“Our largest meetings are held in the factories. Stage plays and concerts are performed in large factories during work breaks. Thus the factory has become the crucible of Socialization for the urban population; its architecture is not merely the wrapping for a complex of machines but something completely new and different.”
[El Lissitzky | Russia an Architecture for World Revolution]
Parallel with Modernity Project’s the most wanted desire of engineering our social fabric, the Modernist architectural imagination as a means to envision alternative possibilities has long been a contested issue since the turn of the late Nineteenth Century: Within this ambitious paradigmatic endeavor the Avant Garde, particularly in architecture, was not solely interested in forms, functions and pure tectonics of the said built environment; on the contrary, the prime incentives of those movements and manifestos were to generate un-orthodox discourses and such bounded practices of new intellectual as well as ideological strongholds. It was in fact to tailor a new social role for architecture that made the architect a significant political subject in the organization and building of social life by which architecture was now regarded as a social condenser.
A social condenser is not an empty container for possible practices; neither is it a contained function in itself. It is rather an interactive process through which the architectural program is in a constant and yet cooperative/collective/constructive communication with society/communities/groups of people/individuals for the sole purpose of engineering their perceptive as well as cognitive psyche in real-time everyday practices under such meta-guiding-principles, all premeditated through the objectives of Modernity. Of many utopian incentives of early Modernism, for instance, the well-known Siedlungs in central Europe, the Workers’ Club in Sovietic Landscape or Halkevleri of the newly emerging nation-state of Anatolia in 1920s has many but one central driving force in common: they were and have been specifically designed and put into implementation as the first and foremost examples of how social condenser could best be utilized programmatically and architecturally.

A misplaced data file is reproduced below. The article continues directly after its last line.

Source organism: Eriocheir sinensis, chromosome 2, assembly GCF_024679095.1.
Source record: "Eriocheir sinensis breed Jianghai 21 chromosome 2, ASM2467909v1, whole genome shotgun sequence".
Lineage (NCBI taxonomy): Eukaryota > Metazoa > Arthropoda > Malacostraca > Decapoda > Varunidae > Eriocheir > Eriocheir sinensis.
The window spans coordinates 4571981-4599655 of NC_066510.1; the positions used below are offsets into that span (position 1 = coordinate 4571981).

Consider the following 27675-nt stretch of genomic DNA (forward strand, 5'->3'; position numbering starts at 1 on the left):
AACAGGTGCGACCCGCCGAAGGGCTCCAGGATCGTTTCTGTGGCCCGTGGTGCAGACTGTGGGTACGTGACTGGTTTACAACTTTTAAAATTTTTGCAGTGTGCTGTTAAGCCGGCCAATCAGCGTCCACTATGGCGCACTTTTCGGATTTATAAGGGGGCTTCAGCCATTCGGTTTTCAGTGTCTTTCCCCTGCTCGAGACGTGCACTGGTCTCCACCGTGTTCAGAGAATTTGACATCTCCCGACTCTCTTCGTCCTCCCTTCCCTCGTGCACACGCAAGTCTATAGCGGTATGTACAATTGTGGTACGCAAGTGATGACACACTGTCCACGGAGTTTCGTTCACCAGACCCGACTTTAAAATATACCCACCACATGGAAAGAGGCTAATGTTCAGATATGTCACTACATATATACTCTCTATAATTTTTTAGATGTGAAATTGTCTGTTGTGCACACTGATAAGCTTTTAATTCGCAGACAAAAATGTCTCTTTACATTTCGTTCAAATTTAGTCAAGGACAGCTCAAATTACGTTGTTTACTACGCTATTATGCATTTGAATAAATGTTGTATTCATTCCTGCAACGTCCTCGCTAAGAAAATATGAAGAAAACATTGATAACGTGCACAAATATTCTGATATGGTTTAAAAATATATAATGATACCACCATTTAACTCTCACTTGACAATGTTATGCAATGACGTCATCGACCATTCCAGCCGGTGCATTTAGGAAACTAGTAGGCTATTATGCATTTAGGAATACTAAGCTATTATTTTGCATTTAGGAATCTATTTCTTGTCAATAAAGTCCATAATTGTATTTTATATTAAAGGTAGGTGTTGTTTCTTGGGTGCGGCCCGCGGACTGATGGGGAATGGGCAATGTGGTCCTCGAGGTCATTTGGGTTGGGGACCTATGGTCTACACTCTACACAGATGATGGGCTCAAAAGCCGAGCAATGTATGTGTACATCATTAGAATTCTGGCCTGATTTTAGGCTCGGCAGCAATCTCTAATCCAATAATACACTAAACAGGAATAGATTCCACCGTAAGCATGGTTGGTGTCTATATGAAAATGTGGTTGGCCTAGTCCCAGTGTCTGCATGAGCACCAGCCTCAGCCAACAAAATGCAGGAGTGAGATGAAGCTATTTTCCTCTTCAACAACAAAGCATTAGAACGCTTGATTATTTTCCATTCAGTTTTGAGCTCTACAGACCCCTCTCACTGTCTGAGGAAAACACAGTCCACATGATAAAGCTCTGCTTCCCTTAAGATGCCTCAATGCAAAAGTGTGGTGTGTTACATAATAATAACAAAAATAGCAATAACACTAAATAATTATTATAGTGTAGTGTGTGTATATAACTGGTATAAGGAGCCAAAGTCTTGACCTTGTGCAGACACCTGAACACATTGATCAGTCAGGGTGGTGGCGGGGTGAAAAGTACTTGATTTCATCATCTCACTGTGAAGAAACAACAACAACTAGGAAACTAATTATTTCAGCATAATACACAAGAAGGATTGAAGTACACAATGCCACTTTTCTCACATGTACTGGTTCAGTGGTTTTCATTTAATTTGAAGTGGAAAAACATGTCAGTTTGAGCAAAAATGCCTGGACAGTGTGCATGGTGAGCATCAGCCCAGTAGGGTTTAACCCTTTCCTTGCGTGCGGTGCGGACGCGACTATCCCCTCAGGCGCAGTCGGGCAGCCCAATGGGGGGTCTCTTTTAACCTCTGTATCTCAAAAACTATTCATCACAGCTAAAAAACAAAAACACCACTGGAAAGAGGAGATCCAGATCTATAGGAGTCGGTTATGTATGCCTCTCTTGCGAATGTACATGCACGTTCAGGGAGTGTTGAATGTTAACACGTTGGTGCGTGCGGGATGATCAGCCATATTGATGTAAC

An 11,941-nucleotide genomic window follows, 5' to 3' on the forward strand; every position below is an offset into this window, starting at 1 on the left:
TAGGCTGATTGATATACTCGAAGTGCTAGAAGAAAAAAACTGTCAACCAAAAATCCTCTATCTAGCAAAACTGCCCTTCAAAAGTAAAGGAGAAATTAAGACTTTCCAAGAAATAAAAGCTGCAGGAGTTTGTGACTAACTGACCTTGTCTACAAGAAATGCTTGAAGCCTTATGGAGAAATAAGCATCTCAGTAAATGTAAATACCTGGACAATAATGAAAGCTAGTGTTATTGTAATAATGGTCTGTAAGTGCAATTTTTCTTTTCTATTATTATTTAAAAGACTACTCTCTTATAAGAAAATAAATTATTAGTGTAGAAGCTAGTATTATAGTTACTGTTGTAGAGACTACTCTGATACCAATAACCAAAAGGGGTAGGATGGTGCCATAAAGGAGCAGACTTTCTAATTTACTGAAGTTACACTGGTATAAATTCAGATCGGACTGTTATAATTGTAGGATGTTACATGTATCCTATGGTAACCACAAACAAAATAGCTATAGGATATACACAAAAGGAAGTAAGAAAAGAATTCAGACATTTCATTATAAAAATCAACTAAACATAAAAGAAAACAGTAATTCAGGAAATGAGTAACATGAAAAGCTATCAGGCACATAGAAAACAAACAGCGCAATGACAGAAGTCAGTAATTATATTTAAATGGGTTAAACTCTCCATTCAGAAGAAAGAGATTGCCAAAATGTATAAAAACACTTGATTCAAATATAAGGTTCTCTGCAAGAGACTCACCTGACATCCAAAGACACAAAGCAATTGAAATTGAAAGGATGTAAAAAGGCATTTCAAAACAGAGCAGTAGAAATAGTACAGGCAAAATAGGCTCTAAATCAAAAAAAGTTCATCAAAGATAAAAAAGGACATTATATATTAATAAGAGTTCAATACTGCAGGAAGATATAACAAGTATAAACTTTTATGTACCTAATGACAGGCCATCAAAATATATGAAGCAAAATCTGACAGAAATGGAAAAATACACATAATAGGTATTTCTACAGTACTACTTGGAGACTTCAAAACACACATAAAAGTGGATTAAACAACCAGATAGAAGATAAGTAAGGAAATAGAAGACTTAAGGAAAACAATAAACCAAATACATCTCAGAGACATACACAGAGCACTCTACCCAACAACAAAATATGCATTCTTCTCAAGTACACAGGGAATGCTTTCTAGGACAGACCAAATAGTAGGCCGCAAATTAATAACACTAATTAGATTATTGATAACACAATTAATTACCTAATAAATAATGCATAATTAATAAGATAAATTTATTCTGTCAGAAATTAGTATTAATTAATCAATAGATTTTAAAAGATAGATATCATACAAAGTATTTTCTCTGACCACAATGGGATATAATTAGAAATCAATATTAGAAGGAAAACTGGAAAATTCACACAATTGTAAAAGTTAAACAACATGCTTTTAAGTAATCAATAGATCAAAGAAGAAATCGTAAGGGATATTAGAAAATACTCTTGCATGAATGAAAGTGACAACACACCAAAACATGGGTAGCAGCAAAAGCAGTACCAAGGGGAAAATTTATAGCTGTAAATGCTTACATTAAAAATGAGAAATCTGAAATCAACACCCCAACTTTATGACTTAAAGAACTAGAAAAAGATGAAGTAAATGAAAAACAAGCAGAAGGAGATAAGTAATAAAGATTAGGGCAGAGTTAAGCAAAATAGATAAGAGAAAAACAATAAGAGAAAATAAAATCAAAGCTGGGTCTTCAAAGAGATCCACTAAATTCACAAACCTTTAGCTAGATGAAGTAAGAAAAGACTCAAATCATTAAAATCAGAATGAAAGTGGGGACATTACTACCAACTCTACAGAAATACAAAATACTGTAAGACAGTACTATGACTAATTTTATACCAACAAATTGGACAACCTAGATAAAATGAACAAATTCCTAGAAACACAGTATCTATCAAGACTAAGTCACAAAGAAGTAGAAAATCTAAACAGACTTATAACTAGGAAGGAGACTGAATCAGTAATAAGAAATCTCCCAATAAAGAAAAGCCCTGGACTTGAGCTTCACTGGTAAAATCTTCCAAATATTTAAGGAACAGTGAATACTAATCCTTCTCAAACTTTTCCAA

In a century-long debate, if factory/atelier was an apex of all social condensers, where production has the capacity to expel alienation for the sole aim of the class for itself, Bauhaus [in Weimar Germany] or Technical Arts Institute [VKhutein in Soviets] and then Köy Enstitüleri could also be regarded as innovative condensers through which such binary oppositions as “artisanal versus artistic”, “training versus education”, “production versus creation”, “study/work versus leisure/recreation”, “everyday versus academic/scholarly” seem to have been dissolved under one bounding social program; a program that is to encompass “a totality” embedded in 24 hours of cycles to generate a complete subject. It is a known fact that the said social program needs to be coupled with architectural programs as well in order to provide a complex milieu of work, study, leisure, gastronomy, hygiene and such everyday routines through cross-programing, which easily dismisses the orthodoxies of classrooms, teacher’s lounge, dormitory, canteen, sports-hall or “tören alanı”, “Atatürk Köşesi”, “müdür makamı”, etc., as forcefully accustomed in the Turkish context.